Nov 18 (Reuters) – President Joe Biden’s administration on Friday asked the Supreme Court to lift a lower court’s order blocking his plan to cancel billions of dollars in student debt in a challenge brought by six Republican-led states.
In a policy benefiting millions of Americans, Biden announced in August that the U.S. government would forgive up to $10,000 in student loan debt for borrowers making less than $125,000 a year, or $250,000 for married couples.
Biden’s plan was contested by six states who argued it skirted congressional authority and threatened future state revenues. A federal judge dismissed their case for lacking legal standing, though St. Louis, Missouri-based 8th Circuit’s Nov. 14 ruling blocked the program while the states appeal the judge’s decision.
The Justice Department in a filing has now asked the high court to vacate that decision, saying it leaves millions of economically vulnerable borrowers in limbo.
The department also suggested the high court could bypass the appeals court and hear the dispute itself on an expedited basis, with a decision by the end of June.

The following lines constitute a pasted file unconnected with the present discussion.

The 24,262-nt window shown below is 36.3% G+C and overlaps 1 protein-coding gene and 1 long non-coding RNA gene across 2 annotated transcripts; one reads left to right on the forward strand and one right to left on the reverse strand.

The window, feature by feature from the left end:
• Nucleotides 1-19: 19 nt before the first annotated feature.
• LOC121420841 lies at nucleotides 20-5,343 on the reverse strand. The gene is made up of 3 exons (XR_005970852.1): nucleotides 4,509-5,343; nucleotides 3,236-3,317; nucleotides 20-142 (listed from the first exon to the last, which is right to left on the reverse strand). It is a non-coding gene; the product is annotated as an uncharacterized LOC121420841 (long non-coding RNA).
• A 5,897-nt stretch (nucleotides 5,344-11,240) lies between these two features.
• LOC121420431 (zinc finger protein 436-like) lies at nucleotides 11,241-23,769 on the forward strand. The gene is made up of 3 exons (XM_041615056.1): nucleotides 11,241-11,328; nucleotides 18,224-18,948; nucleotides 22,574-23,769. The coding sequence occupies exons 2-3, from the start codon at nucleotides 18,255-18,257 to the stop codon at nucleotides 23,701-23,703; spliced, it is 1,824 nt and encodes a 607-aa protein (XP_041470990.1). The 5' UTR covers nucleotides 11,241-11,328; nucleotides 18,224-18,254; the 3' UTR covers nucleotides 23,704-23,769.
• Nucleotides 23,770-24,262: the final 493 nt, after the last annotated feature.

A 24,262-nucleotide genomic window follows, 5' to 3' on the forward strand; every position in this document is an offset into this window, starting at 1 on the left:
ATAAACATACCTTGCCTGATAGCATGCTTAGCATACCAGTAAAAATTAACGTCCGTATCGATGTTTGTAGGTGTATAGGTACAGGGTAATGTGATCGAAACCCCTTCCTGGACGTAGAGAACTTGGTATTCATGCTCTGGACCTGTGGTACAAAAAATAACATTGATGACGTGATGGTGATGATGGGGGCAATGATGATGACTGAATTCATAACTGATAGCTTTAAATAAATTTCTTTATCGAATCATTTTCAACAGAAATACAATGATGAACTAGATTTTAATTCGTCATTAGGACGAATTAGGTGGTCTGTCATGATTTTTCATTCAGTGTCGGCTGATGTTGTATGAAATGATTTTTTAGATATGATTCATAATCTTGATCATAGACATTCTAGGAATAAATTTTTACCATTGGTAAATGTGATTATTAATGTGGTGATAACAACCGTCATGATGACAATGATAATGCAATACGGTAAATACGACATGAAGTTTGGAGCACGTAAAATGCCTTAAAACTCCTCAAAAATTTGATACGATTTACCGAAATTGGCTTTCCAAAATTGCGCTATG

The government is also contesting a separate ruling by a federal judge in Fort Worth, Texas, that also threatens the debt-relief program. U.S. Judge Mark Pittman on Nov. 10 found the program unlawful as he sided with two borrowers who sued because they are ineligible for the program and believe their debt “should be forgiven too.”
The administration stopped taking applications for student debt relief after Pittman’s decision.
The Congressional Budget Office in September calculated that the debt forgiveness would cost the government about $400 billion. The program also said students who received Pell Grants to benefit lower-income college students will have up to $20,000 of their debt canceled.
Several legal challenges have been filed contesting Biden’s authority to cancel the debt under a 2003 law called the Higher Education Relief Opportunities for Students Act, which lets the government modify or waive federal student loans during war or national emergency. Biden’s administration asserts that the COVID-19 pandemic represented such an emergency.
The policy, which has drawn opposition from Republicans, fulfilled a promise that the Democratic president made during the 2020 presidential campaign to help debt-saddled former college students.
Reporting by Andrew Chung in New York; Editing by Jonathan Oatis and Josie Kao
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